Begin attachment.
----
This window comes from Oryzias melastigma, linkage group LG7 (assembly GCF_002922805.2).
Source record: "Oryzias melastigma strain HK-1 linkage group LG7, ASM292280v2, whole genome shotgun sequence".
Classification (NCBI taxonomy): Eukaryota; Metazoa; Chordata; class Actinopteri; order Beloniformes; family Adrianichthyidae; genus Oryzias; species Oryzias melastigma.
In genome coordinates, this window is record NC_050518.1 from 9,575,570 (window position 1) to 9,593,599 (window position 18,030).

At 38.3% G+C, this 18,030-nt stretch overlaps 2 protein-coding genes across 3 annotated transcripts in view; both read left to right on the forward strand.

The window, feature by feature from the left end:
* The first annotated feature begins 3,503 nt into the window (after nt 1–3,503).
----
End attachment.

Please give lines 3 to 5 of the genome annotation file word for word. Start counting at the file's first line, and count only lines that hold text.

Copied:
Classification (NCBI taxonomy): Eukaryota; Metazoa; Chordata; class Actinopteri; order Beloniformes; family Adrianichthyidae; genus Oryzias; species Oryzias melastigma.
In genome coordinates, this window is record NC_050518.1 from 9,575,570 (window position 1) to 9,593,599 (window position 18,030).

At 38.3% G+C, this 18,030-nt stretch overlaps 2 protein-coding genes across 3 annotated transcripts in view; both read left to right on the forward strand.